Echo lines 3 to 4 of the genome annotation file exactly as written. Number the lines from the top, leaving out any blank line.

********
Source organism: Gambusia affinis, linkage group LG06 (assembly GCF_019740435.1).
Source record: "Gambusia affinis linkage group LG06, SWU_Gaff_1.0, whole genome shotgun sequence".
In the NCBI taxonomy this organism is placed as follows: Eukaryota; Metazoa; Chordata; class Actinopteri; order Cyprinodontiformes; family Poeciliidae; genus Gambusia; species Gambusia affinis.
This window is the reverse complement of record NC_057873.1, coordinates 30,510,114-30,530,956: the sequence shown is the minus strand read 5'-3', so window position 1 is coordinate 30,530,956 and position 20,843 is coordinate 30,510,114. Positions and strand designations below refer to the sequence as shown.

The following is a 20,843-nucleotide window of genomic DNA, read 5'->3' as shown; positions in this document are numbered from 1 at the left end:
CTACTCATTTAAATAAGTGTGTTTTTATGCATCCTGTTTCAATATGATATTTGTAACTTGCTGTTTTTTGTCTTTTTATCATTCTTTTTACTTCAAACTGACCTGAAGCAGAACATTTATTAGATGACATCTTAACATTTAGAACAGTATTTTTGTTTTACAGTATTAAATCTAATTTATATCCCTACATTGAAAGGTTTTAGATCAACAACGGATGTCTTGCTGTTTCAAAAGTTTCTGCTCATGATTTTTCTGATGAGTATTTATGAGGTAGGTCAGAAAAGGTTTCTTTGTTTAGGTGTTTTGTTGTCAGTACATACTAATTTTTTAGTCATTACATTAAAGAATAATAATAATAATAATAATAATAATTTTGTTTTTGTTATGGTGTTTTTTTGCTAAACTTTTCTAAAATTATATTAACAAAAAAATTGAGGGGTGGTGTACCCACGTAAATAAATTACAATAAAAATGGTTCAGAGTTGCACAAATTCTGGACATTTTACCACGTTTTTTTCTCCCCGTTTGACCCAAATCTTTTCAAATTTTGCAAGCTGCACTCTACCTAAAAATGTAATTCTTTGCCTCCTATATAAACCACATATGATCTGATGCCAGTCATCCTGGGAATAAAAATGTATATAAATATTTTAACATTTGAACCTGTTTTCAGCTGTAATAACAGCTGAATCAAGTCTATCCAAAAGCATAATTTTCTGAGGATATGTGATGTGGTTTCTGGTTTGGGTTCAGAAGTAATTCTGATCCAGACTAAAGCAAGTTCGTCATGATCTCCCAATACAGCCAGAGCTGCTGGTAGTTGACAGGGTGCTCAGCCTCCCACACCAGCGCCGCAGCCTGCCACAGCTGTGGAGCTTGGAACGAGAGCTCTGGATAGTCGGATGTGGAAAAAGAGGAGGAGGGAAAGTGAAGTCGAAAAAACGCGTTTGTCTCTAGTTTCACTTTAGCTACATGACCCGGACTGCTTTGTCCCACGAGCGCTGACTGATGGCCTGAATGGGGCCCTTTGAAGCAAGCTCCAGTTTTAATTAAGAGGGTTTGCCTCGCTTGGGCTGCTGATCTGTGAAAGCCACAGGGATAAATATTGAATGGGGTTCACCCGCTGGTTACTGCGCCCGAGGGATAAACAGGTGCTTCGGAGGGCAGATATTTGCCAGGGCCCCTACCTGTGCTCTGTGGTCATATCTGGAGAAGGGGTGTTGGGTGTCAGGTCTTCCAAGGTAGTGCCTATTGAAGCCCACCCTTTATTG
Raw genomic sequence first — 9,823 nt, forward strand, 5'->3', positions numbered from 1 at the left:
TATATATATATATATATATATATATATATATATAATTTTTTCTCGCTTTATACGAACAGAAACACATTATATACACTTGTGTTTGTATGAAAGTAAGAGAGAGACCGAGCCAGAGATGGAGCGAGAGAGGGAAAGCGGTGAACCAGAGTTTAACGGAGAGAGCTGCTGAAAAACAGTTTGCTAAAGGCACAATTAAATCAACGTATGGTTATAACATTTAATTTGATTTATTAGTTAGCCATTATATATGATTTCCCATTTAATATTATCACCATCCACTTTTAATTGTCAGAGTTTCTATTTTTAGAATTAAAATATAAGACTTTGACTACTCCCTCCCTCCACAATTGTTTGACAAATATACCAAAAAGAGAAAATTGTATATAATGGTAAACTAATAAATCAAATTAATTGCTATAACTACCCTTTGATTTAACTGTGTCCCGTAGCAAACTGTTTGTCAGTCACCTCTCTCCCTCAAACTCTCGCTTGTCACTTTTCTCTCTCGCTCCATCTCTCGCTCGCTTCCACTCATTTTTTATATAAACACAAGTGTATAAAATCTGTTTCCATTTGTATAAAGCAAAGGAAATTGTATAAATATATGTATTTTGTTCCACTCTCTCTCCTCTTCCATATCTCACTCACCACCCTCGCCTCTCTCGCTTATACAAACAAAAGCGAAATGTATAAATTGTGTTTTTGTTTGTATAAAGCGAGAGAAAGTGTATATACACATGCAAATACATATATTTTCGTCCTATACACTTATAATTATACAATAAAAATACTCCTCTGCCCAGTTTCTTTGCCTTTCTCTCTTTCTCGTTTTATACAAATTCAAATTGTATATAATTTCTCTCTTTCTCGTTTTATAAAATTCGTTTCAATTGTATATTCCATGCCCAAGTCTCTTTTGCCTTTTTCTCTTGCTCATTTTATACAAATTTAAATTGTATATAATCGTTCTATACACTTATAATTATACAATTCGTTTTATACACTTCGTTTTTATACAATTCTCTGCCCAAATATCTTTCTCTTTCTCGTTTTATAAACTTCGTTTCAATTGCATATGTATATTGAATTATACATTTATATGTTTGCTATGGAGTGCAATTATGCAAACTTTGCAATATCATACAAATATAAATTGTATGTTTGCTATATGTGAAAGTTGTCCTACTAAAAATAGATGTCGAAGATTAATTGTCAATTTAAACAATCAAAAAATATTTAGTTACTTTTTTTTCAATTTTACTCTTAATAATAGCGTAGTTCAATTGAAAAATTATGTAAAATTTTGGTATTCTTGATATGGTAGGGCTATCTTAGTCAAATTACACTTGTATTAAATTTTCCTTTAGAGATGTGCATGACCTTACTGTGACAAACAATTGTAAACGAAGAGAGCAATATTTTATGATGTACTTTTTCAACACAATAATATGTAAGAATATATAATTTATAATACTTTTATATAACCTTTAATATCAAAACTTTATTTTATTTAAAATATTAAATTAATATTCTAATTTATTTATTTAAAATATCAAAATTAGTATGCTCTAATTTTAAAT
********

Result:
In the NCBI taxonomy this organism is placed as follows: Eukaryota; Metazoa; Chordata; class Actinopteri; order Cyprinodontiformes; family Poeciliidae; genus Gambusia; species Gambusia affinis.
This window is the reverse complement of record NC_057873.1, coordinates 30,510,114-30,530,956: the sequence shown is the minus strand read 5'-3', so window position 1 is coordinate 30,530,956 and position 20,843 is coordinate 30,510,114. Positions and strand designations below refer to the sequence as shown.